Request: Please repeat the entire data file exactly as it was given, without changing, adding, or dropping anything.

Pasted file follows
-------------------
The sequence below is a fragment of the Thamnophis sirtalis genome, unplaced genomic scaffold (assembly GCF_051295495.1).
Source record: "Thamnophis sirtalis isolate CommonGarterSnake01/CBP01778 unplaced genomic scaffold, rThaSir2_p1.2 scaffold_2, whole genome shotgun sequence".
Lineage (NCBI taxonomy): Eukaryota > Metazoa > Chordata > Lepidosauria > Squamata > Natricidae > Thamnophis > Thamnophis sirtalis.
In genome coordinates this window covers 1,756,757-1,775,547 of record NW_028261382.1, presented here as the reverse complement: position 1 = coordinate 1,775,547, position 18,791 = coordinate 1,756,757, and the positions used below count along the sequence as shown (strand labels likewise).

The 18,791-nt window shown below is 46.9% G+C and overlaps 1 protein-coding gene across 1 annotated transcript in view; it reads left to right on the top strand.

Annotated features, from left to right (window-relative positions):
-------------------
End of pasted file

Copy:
The sequence below is a fragment of the Thamnophis sirtalis genome, unplaced genomic scaffold (assembly GCF_051295495.1).
Source record: "Thamnophis sirtalis isolate CommonGarterSnake01/CBP01778 unplaced genomic scaffold, rThaSir2_p1.2 scaffold_2, whole genome shotgun sequence".
Lineage (NCBI taxonomy): Eukaryota > Metazoa > Chordata > Lepidosauria > Squamata > Natricidae > Thamnophis > Thamnophis sirtalis.
In genome coordinates this window covers 1,756,757-1,775,547 of record NW_028261382.1, presented here as the reverse complement: position 1 = coordinate 1,775,547, position 18,791 = coordinate 1,756,757, and the positions used below count along the sequence as shown (strand labels likewise).

The 18,791-nt window shown below is 46.9% G+C and overlaps 1 protein-coding gene across 1 annotated transcript in view; it reads left to right on the top strand.

Annotated features, from left to right (window-relative positions):